Where's the evidence? That's the question OneAmerica's Kendra Anderson says she and her co-workers would get in meetings with the Border Patrol when they raised allegations of racial profiling and other abuses along the northern border. Well, now the immigrant rights group says it has evidence: 135 stories that it has collected in a year's worth of research.
According to an advance draft reviewed by Seattle Weekly, sixty-three of those stories concern alleged racial profiling, that is the questioning of people simply because they look like immigrants. Such profiling is illegal. Border Patrol agents are, like other law enforcement officers, required to have probable cause before detaining anyone.
Other incidents convey the Border Patrol's omnipresence, particularly in the small border towns of Blaine, Lynden, Sumas. Agents linger outside courtrooms, in a Wal-Mart parking lot, near fields where Latinos pick fruit. They even handle the 911 dispatch for these towns, so that people calling in an emergency might end up getting themselves or family members deported. "For us," one local resident told OneAmerica researchers, "911 as an emergency number is not possible."
Local law enforcement also frequently calls in the Border Patrol, the report notes, for "interpretation" services. Often, agents end up detaining the person they're supposed to be interpreting for.
The report reaffirms a Seattle Weekly cover story on these same issues, and brings new examples to the table.
There are the Lynden parents who were reportedly stopped while on their way to pick up a feverish child at daycare. The dad was deported. There are the teen siblings--both U.S. citizens--who were allegedly surrounded by seven Border Patrol cars after being stopped for speeding.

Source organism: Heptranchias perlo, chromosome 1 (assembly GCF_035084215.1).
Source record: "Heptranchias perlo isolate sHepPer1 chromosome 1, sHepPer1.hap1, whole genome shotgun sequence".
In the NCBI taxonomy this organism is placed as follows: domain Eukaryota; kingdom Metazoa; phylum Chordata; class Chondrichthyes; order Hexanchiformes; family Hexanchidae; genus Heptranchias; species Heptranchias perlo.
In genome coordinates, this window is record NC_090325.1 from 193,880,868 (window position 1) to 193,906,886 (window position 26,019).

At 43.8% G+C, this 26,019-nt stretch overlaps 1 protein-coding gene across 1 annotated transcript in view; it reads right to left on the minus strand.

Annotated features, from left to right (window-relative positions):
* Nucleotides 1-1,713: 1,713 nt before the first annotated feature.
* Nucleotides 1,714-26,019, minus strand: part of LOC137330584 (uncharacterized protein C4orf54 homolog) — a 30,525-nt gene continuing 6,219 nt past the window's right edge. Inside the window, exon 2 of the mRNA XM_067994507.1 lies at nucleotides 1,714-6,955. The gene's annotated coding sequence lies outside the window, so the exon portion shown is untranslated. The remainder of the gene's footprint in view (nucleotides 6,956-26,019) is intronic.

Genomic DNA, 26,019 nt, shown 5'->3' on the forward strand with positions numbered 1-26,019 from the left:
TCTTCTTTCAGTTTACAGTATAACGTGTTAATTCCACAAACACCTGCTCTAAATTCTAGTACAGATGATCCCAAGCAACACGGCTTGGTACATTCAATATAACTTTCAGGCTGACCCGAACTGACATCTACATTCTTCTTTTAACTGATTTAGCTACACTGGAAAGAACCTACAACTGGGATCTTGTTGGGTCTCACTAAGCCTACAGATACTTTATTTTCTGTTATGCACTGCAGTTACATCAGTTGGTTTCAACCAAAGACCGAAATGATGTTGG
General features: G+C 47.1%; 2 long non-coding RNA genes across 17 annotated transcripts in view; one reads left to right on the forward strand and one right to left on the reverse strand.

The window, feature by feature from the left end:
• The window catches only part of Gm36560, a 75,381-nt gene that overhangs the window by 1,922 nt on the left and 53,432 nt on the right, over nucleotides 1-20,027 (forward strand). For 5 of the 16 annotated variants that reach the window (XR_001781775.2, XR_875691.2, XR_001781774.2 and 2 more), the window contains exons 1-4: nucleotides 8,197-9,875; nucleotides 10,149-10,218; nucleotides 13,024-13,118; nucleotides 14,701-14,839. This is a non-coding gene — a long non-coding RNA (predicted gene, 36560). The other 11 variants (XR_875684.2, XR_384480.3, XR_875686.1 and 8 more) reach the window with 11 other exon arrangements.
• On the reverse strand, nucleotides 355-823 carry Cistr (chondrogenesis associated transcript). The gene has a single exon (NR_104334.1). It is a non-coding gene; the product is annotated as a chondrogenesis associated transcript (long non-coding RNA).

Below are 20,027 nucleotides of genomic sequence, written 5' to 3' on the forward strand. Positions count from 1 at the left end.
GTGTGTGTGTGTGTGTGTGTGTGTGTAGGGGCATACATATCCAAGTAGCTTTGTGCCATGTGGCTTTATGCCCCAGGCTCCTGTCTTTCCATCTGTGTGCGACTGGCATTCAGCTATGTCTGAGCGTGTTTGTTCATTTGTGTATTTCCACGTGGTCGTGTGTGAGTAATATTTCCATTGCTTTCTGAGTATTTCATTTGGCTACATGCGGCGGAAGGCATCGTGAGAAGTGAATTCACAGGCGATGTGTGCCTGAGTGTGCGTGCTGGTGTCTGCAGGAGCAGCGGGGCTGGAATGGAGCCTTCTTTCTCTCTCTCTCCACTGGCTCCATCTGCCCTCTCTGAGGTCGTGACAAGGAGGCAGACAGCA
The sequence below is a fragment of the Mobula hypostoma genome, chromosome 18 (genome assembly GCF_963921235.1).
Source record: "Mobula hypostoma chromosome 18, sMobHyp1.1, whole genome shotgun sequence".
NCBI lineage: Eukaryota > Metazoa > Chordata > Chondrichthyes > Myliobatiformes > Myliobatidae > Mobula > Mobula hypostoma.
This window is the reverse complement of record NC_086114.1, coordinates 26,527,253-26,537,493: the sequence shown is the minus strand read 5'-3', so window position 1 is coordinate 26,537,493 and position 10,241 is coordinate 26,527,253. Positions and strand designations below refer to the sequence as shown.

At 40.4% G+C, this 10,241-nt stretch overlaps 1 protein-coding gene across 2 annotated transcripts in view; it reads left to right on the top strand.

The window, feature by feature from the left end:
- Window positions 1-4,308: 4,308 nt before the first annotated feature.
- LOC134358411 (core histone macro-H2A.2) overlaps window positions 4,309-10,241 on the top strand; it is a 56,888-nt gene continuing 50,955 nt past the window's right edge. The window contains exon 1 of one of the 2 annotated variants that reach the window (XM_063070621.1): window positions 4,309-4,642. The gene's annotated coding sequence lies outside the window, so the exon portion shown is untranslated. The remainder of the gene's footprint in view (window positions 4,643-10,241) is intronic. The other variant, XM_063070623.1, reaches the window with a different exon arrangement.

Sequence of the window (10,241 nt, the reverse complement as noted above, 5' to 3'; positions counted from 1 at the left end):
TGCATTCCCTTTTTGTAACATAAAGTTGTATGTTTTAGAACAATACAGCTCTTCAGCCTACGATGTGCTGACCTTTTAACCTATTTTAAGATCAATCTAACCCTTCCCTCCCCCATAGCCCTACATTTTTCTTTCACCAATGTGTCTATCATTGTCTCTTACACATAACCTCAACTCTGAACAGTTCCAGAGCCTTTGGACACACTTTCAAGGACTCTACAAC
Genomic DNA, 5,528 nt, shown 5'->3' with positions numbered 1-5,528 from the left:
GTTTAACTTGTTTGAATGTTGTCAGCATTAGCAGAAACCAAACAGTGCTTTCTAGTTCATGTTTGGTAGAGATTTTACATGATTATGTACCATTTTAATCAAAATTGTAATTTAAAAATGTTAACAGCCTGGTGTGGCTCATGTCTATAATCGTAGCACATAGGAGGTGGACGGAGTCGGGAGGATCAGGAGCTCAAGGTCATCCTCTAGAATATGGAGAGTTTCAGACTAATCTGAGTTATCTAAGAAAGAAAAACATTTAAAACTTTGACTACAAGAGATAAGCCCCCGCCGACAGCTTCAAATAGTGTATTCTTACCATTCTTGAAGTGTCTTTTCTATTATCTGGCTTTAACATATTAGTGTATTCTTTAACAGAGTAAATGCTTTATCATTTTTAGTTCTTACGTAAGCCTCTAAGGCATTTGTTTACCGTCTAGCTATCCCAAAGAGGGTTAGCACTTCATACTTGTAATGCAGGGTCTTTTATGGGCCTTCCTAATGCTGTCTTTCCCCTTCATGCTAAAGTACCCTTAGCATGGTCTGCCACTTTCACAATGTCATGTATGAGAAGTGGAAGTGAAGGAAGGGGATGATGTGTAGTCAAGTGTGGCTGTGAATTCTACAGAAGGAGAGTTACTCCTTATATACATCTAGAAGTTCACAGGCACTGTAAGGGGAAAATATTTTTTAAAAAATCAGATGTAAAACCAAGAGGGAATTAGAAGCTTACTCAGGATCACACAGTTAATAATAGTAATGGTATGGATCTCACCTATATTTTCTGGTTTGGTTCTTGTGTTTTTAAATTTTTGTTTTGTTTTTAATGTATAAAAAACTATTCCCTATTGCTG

Most curiously of all, there is the family questioned by Border Patrol after being stopped for a noisy muffler. When an adult son came to pick up the car, agents questioned him too. According to the report, they gave the son a "choice:" Either he could be detained or his mother would be. (Both were apparently undocumented, as was the dad.) The young man chose himself, according to the report, and he and his father were deported.
It's a tale reminiscent of Sophie's Choice, the novel about a woman forced during the Holocaust to choose between her kids. And Border Patrol spokesperson Jeffrey Jones says "it doesn't sound accurate. The Border Patrol doesn't give choices like this." It arrests everyone it finds who is illegally here, he says. Jones also disputes the charges of racial profiling, which he says the agency has a policy against.
Unfortunately, the authors of the report aren't able to cite Border Patrol records, which would be helpful in verifying these accounts. The report says a request for records is pending. Still, given the now momentous number of narratives--in this report, SW's, those told by a new coalition of northern border states raising these same issues--it's obvious there is questionable if not illegal behavior that the feds need to address.